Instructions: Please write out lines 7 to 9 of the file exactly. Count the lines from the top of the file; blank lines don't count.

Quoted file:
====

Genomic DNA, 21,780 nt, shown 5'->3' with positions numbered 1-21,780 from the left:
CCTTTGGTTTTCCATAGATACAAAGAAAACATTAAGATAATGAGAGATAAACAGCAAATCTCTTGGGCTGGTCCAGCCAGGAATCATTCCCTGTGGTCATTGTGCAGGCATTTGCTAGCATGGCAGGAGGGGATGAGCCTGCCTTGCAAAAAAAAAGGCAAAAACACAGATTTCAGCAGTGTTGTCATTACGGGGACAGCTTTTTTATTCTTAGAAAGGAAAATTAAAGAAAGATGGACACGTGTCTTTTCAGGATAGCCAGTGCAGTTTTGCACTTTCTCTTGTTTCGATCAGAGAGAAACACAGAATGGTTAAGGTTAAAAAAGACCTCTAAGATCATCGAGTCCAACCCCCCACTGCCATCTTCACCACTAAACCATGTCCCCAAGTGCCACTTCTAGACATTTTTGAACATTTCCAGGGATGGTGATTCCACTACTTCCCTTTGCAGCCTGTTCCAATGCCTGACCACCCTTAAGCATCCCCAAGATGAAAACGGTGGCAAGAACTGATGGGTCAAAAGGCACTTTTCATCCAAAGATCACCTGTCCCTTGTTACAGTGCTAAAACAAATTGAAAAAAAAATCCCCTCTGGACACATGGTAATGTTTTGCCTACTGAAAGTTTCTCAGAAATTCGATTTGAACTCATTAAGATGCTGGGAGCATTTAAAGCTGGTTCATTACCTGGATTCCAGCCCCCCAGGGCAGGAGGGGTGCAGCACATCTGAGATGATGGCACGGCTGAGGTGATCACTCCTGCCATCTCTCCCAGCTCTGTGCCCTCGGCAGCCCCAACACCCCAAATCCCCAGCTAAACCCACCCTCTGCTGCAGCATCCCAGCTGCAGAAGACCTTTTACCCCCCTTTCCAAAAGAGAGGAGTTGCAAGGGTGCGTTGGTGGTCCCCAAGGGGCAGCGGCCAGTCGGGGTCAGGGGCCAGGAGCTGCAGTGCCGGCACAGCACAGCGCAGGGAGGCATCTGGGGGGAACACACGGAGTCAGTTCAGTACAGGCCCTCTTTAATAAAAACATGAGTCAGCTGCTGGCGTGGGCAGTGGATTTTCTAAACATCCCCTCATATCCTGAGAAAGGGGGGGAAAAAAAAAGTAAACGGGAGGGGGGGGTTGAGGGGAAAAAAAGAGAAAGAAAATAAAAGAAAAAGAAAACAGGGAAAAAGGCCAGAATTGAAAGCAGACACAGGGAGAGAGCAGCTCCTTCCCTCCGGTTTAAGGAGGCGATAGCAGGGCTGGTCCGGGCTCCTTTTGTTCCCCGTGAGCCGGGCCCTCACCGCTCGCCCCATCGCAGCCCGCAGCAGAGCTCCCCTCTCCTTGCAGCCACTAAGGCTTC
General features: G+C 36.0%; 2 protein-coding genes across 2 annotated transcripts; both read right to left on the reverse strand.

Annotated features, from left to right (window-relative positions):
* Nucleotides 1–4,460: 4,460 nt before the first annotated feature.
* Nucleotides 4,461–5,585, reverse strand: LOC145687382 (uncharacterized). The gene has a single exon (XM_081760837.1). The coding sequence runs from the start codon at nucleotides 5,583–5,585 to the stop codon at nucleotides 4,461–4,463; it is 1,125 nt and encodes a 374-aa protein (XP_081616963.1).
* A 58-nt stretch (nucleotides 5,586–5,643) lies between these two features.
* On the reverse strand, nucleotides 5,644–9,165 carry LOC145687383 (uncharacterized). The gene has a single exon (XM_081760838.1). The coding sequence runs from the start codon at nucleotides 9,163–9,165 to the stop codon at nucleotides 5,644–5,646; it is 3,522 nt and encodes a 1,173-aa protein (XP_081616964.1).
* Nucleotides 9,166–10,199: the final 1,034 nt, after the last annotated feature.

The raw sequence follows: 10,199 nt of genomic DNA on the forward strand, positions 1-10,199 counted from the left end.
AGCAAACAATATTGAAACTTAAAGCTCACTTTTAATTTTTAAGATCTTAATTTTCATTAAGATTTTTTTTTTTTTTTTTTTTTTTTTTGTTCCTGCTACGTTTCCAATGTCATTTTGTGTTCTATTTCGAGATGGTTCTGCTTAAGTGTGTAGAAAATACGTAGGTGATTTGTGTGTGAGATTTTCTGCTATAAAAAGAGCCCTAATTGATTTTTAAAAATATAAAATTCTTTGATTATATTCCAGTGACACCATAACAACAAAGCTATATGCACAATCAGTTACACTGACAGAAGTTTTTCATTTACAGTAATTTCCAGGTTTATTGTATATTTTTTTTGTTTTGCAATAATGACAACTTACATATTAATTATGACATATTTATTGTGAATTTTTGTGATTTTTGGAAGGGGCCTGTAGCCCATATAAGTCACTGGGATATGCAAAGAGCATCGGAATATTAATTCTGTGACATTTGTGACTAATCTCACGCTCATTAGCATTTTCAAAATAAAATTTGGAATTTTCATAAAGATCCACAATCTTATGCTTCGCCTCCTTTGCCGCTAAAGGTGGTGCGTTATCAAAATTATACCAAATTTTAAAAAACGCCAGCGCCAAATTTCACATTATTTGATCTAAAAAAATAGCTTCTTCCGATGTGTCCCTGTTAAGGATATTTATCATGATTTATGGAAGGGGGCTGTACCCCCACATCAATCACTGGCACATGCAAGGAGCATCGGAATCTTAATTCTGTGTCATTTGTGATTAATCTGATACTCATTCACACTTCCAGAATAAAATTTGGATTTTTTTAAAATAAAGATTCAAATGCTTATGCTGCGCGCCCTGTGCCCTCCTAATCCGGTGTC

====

* A 58-nt stretch (nucleotides 5,586–5,643) lies between these two features.
* On the reverse strand, nucleotides 5,644–9,165 carry LOC145687383 (uncharacterized). The gene has a single exon (XM_081760838.1). The coding sequence runs from the start codon at nucleotides 9,163–9,165 to the stop codon at nucleotides 5,644–5,646; it is 3,522 nt and encodes a 1,173-aa protein (XP_081616964.1).
* Nucleotides 9,166–10,199: the final 1,034 nt, after the last annotated feature.